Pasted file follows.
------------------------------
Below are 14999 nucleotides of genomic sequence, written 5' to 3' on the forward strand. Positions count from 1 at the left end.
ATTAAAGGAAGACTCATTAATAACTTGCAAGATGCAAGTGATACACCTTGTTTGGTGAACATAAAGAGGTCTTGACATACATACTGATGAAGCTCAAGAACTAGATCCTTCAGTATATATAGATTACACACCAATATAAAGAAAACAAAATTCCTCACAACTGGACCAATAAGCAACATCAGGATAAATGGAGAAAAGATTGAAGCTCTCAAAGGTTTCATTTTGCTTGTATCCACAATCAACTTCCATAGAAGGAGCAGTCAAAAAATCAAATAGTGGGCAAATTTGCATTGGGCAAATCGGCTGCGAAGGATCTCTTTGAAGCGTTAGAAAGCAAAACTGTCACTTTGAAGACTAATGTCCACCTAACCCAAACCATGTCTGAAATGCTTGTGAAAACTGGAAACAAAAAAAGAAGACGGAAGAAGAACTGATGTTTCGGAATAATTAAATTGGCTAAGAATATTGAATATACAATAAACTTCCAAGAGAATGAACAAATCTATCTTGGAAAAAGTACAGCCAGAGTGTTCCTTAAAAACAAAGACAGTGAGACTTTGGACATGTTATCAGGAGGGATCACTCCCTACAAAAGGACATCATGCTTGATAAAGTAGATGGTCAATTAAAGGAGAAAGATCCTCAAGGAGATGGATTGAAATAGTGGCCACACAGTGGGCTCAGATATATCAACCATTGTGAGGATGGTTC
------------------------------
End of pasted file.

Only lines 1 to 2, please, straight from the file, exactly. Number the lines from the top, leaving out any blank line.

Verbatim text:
Below are 14999 nucleotides of genomic sequence, written 5' to 3' on the forward strand. Positions count from 1 at the left end.
ATTAAAGGAAGACTCATTAATAACTTGCAAGATGCAAGTGATACACCTTGTTTGGTGAACATAAAGAGGTCTTGACATACATACTGATGAAGCTCAAGAACTAGATCCTTCAGTATATATAGATTACACACCAATATAAAGAAAACAAAATTCCTCACAACTGGACCAATAAGCAACATCAGGATAAATGGAGAAAAGATTGAAGCTCTCAAAGGTTTCATTTTGCTTGTATCCACAATCAACTTCCATAGAAGGAGCAGTCAAAAAATCAAATAGTGGGCAAATTTGCATTGGGCAAATCGGCTGCGAAGGATCTCTTTGAAGCGTTAGAAAGCAAAACTGTCACTTTGAAGACTAATGTCCACCTAACCCAAACCATGTCTGAAATGCTTGTGAAAACTGGAAACAAAAAAAGAAGACGGAAGAAGAACTGATGTTTCGGAATAATTAAATTGGCTAAGAATATTGAATATACAATAAACTTCCAAGAGAATGAACAAATCTATCTTGGAAAAAGTACAGCCAGAGTGTTCCTTAAAAACAAAGACAGTGAGACTTTGGACATGTTATCAGGAGGGATCACTCCCTACAAAAGGACATCATGCTTGATAAAGTAGATGGTCAATTAAAGGAGAAAGATCCTCAAGGAGATGGATTGAAATAGTGGCCACACAGTGGGCTCAGATATATCAACCATTGTGAGGATGGTTC